Tokenization at the crossroads of the trucking industry to ensure efficient payments

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The trucking industry is one of the largest industries in the world. According to recent statistics, the global freight trucking market was worth more than $2.7 trillion in 2021. Additionally, it has been found that millions of commercial driver’s license holders are employed by trucking companies in the States United States, a market which is responsible for delivering 70% of all freight.

Given these statistics, it should come as no surprise that technology has become a vital part of driving the trucking industry forward. Yet, while GPS tracking, autonomous driving, and other mainstream technologies may be apparent, a few organizations aim to bring tokenization and decentralized finance (DeFI) to the trucking industry to advance its payment systems.

Faster and fairer payments for trucking companies

Philip Schlump, chief commercial officer and lead developer of TruckCoinSwap (TCS) – a Wyoming-based fintech and freight company – told Cointelegraph that there are more than one million trucking companies and shipping companies. third-party logistics in the United States that rely on banking entities to get paid. Schlump, who is also a former truck driver, explained that this became the case because of how the truckload industry’s payment system works. He explained:

“When a truck picks up a full load of potatoes, for example, a bill of lading is generated. This is basically proof that the trucker and the trucking company are responsible for the potatoes during the shipping period. Once the potatoes are delivered, the bill of lading becomes an accounts receivable, but it often takes trucking companies 30 to 180 net days to receive payments.

While Schlump pointed out that smaller truckload companies tend to have better payment terms, 45 days is the average time it takes truckers in the United States to get paid. As a result, trucking companies have become dependent on factoring companies to help truckers receive faster payments, as these entities guarantee that payments are made within 10 to 14 days.

Still, Schlump noted that this alternative eats away at driver salaries. “Factoring companies typically charge 3% gross on each invoice, so an interest rate of 20-25% is annualized over the term. These banking entities collect up to 90% of the net revenue on each shipment simply because most carriers cannot wait the industry standard of 30-180 days to be paid directly by shippers,” he said. he points out.

Schlump thinks tokenization can potentially solve this problem. For example, Schlump explained that TCS is replacing factoring companies with a token-based settlement service that allows trucking companies to be paid at face value within days. To ensure this, Schlump explained that TCS launched its “TCS Token” on the CrossTower crypto exchange in September this year. TCS will then work directly with trucking companies to purchase a bill of lading using the tokens. He said:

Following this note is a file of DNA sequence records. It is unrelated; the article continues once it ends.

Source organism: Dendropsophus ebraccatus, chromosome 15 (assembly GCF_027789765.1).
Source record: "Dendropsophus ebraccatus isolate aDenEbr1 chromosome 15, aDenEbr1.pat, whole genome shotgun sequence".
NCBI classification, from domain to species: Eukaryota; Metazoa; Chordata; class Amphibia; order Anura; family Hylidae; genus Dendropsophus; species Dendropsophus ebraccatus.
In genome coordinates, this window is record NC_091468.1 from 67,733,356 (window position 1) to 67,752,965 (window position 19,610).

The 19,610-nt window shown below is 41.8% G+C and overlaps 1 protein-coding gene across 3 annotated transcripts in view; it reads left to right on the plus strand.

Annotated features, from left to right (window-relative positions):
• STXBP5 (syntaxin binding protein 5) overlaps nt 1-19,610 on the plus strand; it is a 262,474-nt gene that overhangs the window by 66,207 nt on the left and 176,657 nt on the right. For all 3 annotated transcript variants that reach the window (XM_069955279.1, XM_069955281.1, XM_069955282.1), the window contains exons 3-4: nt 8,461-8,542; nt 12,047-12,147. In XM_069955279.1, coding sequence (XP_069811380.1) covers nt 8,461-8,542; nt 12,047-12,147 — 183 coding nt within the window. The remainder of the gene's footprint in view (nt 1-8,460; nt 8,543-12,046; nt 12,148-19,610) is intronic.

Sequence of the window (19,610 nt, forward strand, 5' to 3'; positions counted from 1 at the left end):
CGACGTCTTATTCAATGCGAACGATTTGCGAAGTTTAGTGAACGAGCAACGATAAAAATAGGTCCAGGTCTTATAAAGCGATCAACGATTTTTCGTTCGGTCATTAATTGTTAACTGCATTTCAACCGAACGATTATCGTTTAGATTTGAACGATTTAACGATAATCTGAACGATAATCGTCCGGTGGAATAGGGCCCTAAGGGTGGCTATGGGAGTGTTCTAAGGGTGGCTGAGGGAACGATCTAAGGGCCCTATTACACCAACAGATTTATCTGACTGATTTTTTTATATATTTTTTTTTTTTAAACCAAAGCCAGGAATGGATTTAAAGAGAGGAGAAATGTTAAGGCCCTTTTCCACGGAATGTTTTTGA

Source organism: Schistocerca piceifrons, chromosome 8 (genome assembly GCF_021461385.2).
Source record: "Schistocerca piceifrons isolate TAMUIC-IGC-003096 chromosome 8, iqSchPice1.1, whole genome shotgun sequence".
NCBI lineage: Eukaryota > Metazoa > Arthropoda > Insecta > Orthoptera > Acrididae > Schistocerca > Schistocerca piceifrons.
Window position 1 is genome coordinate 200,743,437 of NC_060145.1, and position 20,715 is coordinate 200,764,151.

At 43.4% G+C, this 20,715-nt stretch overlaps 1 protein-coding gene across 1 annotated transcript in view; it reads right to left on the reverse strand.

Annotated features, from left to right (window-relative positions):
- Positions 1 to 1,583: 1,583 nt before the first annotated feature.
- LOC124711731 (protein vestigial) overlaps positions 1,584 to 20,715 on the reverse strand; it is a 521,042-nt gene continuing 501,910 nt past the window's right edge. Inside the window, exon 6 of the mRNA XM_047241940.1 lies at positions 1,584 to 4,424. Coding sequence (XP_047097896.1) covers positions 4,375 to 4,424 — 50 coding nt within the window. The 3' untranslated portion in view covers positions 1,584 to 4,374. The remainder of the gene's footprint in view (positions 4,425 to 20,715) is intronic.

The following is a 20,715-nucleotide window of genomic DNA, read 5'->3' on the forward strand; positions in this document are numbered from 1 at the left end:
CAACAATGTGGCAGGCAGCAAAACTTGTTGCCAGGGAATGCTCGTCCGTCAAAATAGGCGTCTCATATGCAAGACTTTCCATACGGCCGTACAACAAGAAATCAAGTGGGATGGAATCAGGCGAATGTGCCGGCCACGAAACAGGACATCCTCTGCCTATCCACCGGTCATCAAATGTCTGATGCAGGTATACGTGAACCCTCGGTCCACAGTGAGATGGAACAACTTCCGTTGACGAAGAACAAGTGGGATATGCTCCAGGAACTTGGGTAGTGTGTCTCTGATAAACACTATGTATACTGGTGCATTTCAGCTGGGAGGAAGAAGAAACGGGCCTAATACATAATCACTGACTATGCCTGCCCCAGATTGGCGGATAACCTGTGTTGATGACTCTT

“We exchange the bill of lading for tokens. We are now able to pay trucking companies the face value of their bill of lading, and they get instant cash in return by selling TCS tokens. »

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Although this process may seem complex, Schlump believes that such a model could result in a $20,000 to $60,000 increase in income for truckers. “We are currently beta testing this model and working with trucking companies to make sure it works,” he said.

TCS isn’t the only company using tokenization to advance trucking payment systems. Myron Manuirirangi, founder of Truckonomics – an organization focused on fair wages for long-haul truck drivers – told Cointelegraph that he also believes cryptocurrency, combined with blockchain technology, can be hugely beneficial for drivers. road.

Like Schlump, Manuirirangi is a former truck driver. Through this experience, Manuirirangi became aware of the fact that there is a shortage of truck drivers across the world. “I started researching why this was the case and came to the conclusion that there was a shortage of truckers due to inadequate compensation.”

To put that into perspective, a FrieghtWaves article published in 2018 noted that a trucker in 1980 earned an average of $38,618. Almost 40 years later, in 2018, they were earning around $41,000.

“The shortage of drivers is not a problem, but rather a symptom of a much larger problem that Truckonomics aims to solve with a token-based model,” Manuirirangi said.